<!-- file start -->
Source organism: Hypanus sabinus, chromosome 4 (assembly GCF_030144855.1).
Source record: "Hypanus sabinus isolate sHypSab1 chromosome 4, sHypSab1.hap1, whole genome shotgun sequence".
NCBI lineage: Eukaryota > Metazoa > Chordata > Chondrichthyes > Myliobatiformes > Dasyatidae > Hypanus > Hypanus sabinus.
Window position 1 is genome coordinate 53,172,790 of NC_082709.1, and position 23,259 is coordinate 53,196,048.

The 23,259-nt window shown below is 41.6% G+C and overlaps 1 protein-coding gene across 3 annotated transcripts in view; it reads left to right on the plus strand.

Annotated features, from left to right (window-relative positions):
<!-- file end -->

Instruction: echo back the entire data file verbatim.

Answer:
Source organism: Hypanus sabinus, chromosome 4 (assembly GCF_030144855.1).
Source record: "Hypanus sabinus isolate sHypSab1 chromosome 4, sHypSab1.hap1, whole genome shotgun sequence".
NCBI lineage: Eukaryota > Metazoa > Chordata > Chondrichthyes > Myliobatiformes > Dasyatidae > Hypanus > Hypanus sabinus.
Window position 1 is genome coordinate 53,172,790 of NC_082709.1, and position 23,259 is coordinate 53,196,048.

The 23,259-nt window shown below is 41.6% G+C and overlaps 1 protein-coding gene across 3 annotated transcripts in view; it reads left to right on the plus strand.

Annotated features, from left to right (window-relative positions):